From the Experts, Your Event Career
Preparing Your Event Planning Business for Dry Spells
Regina Osgood is the owner and creative director of Meant2Be events, a top Arizona wedding planning firm that manages over 250 weddings a year.
I’ve never had a traditional 9-5 job, but I hear they’re magical places where your income stays the same from month to month. At best, I had a salary- and commission-based income but it was always dependent upon performance. Now, consider the wedding industry. It can feel like a feast or fathom situation. And for those of you that are not accustomed to this scenario, it can be really scary.
When I made the transition to Meant2Be Events full time, it was after saving 4 months of income knowing the “just in case” fund would be needed in these times. Even then I wasn’t sure how to completely go without a check. I got a part time job in the meantime. When I say part time, it was only one day a week so it basically paid for gas money to get to that job. It was purely psychological. Looking back at it now, I laugh at the whole premise.
Now ten years later, I am much more clear about some real strategies that keep us bringing in cash even when the inquiries slow down. It’s a two-part process.
The first part of this strategy is to accept payments monthly, not all up front or at the end of a client’s planning with you. This means you have monthly or bi-monthly income always rolling in and it’s easier to budget. Now, this also means you won’t have big chunks of cash, but it means you have consistent flow.
The second part of this process is how the smaller payments work. The key is to never forget that you have a pipeline to prepare for—and for planners that means you are building a book that is a year or so away! So the key is to think ahead—always.
Let me give you some examples of what working on your pipeline means.
Never stop networking
When you’re not in someone’s face, you’re not in someone’s mind to refer. So even when you are busy, never stop networking. Everyone knows that one person at a networking event—the one that hasn’t had a gig in months. With every over-enthusiastic handshake and business card handed out, you can feel the desperation seeping out of their body. It’s not their fault. Getting clients isn’t always easy. But, ironically, their eagerness is a client-repellant. Projecting confidence is incredibly important.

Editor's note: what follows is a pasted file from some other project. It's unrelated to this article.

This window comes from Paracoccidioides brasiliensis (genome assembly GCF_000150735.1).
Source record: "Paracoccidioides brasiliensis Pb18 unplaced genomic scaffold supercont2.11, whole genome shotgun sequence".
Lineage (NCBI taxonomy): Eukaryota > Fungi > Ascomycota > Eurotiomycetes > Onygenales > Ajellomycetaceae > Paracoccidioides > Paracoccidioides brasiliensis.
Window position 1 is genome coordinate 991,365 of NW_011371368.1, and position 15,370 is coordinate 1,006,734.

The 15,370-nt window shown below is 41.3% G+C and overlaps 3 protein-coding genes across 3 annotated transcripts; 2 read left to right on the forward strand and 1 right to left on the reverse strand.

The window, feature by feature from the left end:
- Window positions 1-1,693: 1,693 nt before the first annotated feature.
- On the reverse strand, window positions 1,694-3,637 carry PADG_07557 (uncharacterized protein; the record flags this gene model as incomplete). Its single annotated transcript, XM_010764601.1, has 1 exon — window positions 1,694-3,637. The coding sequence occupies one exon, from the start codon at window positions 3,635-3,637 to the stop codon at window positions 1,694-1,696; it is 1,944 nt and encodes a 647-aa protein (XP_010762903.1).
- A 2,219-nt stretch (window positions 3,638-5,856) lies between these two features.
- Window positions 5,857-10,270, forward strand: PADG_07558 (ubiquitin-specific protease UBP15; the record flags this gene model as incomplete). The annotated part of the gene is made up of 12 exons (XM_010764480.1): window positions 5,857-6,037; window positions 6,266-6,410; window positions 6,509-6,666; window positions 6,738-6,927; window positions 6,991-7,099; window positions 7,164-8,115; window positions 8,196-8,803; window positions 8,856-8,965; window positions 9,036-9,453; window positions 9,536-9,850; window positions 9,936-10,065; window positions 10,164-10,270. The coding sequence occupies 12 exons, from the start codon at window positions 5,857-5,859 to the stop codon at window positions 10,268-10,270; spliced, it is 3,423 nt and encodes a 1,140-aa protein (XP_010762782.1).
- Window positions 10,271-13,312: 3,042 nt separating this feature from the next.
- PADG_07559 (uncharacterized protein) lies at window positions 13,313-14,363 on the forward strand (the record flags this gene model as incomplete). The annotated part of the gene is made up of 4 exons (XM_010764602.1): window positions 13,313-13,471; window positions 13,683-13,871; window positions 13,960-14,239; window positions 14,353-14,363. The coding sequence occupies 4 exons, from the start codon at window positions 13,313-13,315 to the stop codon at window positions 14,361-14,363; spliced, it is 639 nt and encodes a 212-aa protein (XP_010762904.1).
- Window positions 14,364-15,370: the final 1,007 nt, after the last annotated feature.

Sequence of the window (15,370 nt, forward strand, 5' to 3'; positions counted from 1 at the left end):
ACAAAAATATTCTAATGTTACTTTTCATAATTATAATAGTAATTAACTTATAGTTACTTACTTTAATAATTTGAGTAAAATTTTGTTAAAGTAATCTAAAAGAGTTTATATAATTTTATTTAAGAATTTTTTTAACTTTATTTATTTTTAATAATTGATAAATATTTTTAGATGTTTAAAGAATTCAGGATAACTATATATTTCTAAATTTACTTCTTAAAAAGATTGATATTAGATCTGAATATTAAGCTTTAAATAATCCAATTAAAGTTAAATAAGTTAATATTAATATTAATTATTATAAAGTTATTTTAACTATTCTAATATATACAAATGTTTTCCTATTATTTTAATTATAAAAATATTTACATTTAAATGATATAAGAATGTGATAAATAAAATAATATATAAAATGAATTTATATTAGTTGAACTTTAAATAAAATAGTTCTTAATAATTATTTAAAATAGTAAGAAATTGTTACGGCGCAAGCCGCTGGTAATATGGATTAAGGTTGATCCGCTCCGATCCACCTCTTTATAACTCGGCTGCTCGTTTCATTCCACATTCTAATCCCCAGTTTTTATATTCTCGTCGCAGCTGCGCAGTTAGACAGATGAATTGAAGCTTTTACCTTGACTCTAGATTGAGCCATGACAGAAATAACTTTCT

A successful event planning career is built on solid relationships.
Even when you are not currently working with your referral sources, be sure to ask how they’re doing from time to time. Share personal details about your own life and show that the relationship is a two-way street. Your connection doesn’t have to end when the wedding is completed. Keep in contact with old clients. Wish them ‘Happy Birthday’. Check in to see how they’re doing. This way, when your calendar is empty, you’re not just coming back to them sniffing for work. And because you’re constantly communicating, you’re fresh in their mind when they are ready to celebrate the next milestone.
Understanding what budget you need month to month allows you to know what kind of income you need as well as what you can save. And yes, you still have to save. You never know when your laptop will die, you’ll need to renew advertising or your car will need new tires. All are necessary to running your business. Some people use percentages to allocate their funds to appropriate places like retirement, taxes, etc. When you are first starting this is hard to do. There are months that you might not even make enough to cover your monthly expenses. In time, you can start to divide your income into the right accounts to cover your future growth plans, taxes and even retirement!
Stay positive & be proactive
Photography: I Do Photography
Without urgent work on the desk, the mind often goes into overdrive. Too many entrepreneurs take dry spells as signs of failure. While focusing on both shortcomings and shortages of cash, many give up on working towards their goals.
In a way, periods without leads can feel more exhausting than heavy workloads. This can be the time to perfect your process, revamp administrative systems, and research. The bottom line: if you get down and stop “working your business” the business will not “work for you.”